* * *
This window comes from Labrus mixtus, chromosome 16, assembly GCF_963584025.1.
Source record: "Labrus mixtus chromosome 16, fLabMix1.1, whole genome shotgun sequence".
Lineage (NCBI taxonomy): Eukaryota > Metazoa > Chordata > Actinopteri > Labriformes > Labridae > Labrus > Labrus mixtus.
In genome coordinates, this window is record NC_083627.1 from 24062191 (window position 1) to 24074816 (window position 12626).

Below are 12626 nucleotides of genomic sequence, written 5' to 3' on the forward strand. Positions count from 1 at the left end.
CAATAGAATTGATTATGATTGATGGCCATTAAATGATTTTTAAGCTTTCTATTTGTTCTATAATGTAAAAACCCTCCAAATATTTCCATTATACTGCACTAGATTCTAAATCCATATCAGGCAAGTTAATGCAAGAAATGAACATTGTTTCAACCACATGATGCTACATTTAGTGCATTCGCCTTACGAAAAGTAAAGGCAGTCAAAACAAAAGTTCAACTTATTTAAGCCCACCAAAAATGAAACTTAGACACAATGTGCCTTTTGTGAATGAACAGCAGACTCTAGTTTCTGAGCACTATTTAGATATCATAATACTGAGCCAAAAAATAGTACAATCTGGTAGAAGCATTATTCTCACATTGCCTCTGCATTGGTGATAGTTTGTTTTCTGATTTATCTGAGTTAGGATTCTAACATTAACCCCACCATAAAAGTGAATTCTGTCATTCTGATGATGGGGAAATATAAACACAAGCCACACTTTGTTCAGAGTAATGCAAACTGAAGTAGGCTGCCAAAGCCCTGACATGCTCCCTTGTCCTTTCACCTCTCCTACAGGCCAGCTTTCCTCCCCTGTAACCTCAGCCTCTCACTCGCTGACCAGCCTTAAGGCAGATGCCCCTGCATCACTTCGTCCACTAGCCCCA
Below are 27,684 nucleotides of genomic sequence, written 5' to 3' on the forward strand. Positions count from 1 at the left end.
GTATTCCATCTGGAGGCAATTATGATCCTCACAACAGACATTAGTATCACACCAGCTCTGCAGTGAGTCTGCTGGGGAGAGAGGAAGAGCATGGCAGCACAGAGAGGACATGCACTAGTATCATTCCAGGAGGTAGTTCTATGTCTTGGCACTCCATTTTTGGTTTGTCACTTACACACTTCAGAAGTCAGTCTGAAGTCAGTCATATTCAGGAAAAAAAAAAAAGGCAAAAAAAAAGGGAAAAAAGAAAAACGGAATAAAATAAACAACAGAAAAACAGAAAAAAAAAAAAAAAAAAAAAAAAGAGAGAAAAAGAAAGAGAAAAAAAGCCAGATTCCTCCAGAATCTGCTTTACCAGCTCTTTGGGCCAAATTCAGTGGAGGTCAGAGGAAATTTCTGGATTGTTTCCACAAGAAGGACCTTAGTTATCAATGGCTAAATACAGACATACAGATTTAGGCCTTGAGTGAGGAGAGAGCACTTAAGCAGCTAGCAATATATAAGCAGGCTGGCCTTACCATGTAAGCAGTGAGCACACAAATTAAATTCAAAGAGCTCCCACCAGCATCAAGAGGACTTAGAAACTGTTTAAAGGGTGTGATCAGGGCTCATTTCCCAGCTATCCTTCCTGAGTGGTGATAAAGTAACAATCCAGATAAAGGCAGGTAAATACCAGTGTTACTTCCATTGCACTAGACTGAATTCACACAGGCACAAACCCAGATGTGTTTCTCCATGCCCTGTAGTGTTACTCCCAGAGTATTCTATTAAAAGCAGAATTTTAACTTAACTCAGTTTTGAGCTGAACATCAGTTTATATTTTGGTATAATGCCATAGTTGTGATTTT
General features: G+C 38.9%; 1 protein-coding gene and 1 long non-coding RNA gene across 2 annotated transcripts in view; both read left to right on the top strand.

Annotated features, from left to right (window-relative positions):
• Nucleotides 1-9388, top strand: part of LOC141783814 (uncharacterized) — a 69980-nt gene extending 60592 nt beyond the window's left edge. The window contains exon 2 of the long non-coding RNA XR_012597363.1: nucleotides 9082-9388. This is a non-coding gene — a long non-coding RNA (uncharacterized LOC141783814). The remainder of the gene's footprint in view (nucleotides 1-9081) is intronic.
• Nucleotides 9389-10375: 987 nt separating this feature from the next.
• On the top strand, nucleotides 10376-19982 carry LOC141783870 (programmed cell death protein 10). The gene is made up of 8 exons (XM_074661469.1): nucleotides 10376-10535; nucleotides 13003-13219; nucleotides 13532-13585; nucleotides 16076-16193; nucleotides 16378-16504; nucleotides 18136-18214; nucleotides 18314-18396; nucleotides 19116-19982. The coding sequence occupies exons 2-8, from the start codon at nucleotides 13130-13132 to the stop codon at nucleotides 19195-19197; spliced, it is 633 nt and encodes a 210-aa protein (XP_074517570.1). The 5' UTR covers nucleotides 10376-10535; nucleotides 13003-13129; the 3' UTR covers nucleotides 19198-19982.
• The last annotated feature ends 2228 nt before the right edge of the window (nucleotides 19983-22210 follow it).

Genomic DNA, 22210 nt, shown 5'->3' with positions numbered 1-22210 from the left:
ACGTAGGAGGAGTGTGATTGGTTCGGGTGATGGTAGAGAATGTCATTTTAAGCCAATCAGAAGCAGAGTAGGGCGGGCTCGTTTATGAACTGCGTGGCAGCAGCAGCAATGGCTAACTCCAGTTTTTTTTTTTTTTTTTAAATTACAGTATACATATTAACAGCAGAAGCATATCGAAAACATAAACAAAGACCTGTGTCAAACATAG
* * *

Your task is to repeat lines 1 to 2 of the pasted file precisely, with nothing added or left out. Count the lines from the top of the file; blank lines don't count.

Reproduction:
This window comes from Labrus mixtus, chromosome 16, assembly GCF_963584025.1.
Source record: "Labrus mixtus chromosome 16, fLabMix1.1, whole genome shotgun sequence".